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Hawaii’s largest wind farm has come up with a new proposal to offset, and hopefully reduce, killings of endangered Hawaiian hoary bats.
The renewable energy plant called Kawailoa Wind, with 30 turbines on Oahu’s North Shore, recently submitted a draft plan to the state Department of Land and Natural Resources to address higher-than-expected deaths in recent years.
The public may comment on the plan by Dec. 24, and DLNR will hold a public hearing on the plan at a date to be announced later.
Kawailoa Wind and four other Hawaii wind farms were listed in a DLNR report last year as having killed an estimated 146 Hawaiian hoary bats over six years despite a limit of 187 deaths over 20 years.
As the biggest wind farm in the state, Kawailoa Wind was the worst offender with 54 killings in less than five years – six deaths shy of its 20-year maximum.
Kawailoa Wind said in its plan that its original 60-death limit was based on the best available, but relatively poor, information leading up to when it began operating in November 2012.
“Risk to bats associated with wind energy development in Hawaii was largely unknown at the time,” the plan said.
The 155-page plan is a proposed amendment to a prior DLNR-approved “habitat conservation plan” that sets out measures to reduce bat deaths and offset the losses but also allow a higher death limit.
Kawailoa Wind is seeking a limit of 265 deaths. That equates to 13.25 a year, up from 10.8 a year in the first five years. However, Kawailoa Wind said it does not expect to reach the proposed higher limit because of adjustments to windmill operations. [petition: Reject Kawailoa Wind Farm’s request to kill 265 endangered Hawaiian hoary bats
“Considering the avoidance and minimization measures committed to by Kawailoa Wind, the total take rate may be as low as 5.75 bats per year,” the plan said.
Kawailoa Wind also said measures to increase the bat population should more than offset losses it causes.
The wind farm proposes spending more than $10 million to preserve bat habitat, mainly by contributing money to protect areas where the bats live. This would include $2.75 million to help The Trust for Public Land buy the nearly 2,900-acre Helemano Wilderness Area near Wahiawa.
“It is anticipated that the mitigation described in this (plan) will protect bat habitat in perpetuity and, based on a conservative mitigation acreage ratio, will fully offset the impact of the taking (deaths),” the plan said.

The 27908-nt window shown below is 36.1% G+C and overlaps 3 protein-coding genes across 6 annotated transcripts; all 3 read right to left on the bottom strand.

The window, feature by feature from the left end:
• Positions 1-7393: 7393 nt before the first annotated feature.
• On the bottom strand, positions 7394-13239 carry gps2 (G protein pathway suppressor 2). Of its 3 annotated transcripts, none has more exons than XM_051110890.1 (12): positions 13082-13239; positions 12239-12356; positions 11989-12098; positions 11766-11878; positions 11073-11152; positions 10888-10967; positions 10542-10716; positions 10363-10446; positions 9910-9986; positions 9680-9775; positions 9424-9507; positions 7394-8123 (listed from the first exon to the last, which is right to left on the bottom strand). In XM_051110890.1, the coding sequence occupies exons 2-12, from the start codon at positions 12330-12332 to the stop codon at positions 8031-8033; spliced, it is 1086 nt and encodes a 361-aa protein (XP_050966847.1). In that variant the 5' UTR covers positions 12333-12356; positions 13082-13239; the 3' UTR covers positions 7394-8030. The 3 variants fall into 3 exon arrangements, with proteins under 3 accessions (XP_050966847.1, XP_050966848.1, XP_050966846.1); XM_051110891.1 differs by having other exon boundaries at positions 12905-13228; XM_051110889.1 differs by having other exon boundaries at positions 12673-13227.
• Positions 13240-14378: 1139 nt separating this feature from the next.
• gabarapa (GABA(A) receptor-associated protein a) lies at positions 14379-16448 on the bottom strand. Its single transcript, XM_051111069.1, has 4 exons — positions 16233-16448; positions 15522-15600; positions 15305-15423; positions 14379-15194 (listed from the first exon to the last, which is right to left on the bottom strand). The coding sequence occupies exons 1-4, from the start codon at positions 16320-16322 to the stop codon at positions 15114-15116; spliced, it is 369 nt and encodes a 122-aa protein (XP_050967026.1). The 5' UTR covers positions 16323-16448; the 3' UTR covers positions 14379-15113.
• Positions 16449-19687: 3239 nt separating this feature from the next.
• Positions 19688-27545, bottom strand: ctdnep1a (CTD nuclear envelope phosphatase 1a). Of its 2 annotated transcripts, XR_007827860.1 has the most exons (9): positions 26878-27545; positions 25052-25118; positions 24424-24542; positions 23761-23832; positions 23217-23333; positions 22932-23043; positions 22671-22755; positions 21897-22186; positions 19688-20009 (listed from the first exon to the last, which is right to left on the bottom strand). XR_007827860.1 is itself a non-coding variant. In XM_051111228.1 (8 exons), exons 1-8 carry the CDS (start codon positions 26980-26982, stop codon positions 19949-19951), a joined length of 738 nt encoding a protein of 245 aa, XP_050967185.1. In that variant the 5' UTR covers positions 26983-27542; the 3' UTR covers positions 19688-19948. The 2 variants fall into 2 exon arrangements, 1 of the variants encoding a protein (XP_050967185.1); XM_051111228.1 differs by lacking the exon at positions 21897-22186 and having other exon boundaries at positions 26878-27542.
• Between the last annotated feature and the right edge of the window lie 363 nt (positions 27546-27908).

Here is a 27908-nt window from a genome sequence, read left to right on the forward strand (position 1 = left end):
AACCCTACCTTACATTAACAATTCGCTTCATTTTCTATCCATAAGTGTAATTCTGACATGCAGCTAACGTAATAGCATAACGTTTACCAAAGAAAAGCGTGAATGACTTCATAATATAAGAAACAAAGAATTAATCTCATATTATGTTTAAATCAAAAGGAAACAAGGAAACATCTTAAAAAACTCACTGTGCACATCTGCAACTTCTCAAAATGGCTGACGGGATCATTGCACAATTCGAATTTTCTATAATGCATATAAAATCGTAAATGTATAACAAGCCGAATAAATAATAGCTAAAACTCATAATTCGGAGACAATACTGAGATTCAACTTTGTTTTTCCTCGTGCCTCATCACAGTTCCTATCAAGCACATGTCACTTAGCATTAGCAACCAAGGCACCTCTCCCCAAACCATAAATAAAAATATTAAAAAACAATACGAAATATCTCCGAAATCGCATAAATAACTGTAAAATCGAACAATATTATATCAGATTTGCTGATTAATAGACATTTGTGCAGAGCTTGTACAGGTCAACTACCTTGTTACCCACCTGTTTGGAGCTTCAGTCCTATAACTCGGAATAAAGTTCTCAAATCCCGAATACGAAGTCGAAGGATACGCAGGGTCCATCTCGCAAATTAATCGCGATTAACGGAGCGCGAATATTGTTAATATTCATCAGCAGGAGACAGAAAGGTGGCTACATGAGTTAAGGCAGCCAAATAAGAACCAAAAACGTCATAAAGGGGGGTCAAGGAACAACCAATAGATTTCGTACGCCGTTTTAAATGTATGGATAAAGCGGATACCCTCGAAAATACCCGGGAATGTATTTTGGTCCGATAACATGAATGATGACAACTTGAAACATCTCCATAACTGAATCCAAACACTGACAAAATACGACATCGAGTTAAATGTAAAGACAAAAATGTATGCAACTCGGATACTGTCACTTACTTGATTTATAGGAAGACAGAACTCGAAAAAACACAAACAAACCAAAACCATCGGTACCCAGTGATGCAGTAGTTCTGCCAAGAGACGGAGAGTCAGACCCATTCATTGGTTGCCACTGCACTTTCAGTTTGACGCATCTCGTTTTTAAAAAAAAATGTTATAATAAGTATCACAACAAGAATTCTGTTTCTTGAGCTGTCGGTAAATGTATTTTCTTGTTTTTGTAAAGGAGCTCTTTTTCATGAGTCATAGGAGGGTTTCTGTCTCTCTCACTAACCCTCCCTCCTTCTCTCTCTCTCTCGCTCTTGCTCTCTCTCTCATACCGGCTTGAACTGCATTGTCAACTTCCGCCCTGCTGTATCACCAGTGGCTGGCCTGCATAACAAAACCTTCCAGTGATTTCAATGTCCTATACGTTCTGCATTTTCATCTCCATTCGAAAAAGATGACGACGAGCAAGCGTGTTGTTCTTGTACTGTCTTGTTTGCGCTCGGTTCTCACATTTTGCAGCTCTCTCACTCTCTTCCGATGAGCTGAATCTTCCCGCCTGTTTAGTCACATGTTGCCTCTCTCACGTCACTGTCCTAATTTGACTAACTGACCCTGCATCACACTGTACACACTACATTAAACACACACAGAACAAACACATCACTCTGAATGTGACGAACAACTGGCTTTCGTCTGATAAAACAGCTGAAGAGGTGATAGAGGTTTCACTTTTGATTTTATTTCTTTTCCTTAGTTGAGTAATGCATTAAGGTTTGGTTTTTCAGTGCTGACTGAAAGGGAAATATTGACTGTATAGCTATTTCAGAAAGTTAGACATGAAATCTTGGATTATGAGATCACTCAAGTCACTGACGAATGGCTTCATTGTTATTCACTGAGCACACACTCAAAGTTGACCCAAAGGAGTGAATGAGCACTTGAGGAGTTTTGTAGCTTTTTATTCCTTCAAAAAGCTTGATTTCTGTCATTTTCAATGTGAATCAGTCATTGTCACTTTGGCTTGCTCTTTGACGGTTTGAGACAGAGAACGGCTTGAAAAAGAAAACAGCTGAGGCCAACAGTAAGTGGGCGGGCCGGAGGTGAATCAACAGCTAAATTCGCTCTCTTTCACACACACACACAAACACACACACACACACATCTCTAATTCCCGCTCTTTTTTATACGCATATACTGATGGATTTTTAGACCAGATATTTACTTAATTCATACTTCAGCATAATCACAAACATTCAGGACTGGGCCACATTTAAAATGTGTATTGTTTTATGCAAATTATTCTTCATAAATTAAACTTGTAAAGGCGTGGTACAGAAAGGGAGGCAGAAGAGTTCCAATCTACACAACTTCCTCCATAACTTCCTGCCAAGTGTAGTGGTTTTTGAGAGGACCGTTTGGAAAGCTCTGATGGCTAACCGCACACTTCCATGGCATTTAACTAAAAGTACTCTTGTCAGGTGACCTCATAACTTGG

Kawailoa Wind also is committing to change wind farm operations in several ways with the expectation of reducing bat deaths.
These measures include determining the effectiveness of an ultrasonic acoustic bat deterrent installed in July at one turbine. Kawailoa Wind said that based on research elsewhere, it estimates that bat deterrents will be commercially available and installed on all 30 turbines by 2022.
Kawailoa Wind also will increase the minimum wind speed for running its turbines to 5.2 meters per second, and will pause turbines overnight during low wind speeds throughout the year, up from nine months originally and 11 months more recently.
Despite efforts to study variables from weather to geography that might help better understand and reduce bat deaths from wind farms, not a lot is known about the issue.
The bats can die in collisions with wind turbine towers or blades but also can suffer fatal organ damage due to barometric pressure changes from the spinning blades.
No credible population estimates for the Hawaiian hoary bat exist, according to research cited by Kawailoa Wind.
Calculating bat deaths from windmills also is somewhat imprecise. A U.S. Fish and Wildlife Service model takes data on dead bats found around turbines and estimates how many were likely killed but not found. There also is an addition of indirect deaths that factor in reproduction losses.
Kawailoa Wind’s plan also proposes to cover the endangered Hawaiian petrel seabird based on one death discovered last year. The wind farm operator is seeking a limit of 24 petrel deaths, which it said it would offset with $392,800 in habitat improvement measures for the species, estimated to have a population between 19,000 and 52,000 birds.
A copy of the plan and instructions for submitting comments are available at health.hawaii.gov/oeqc in the Tuesday edition of the Environmental Notice.
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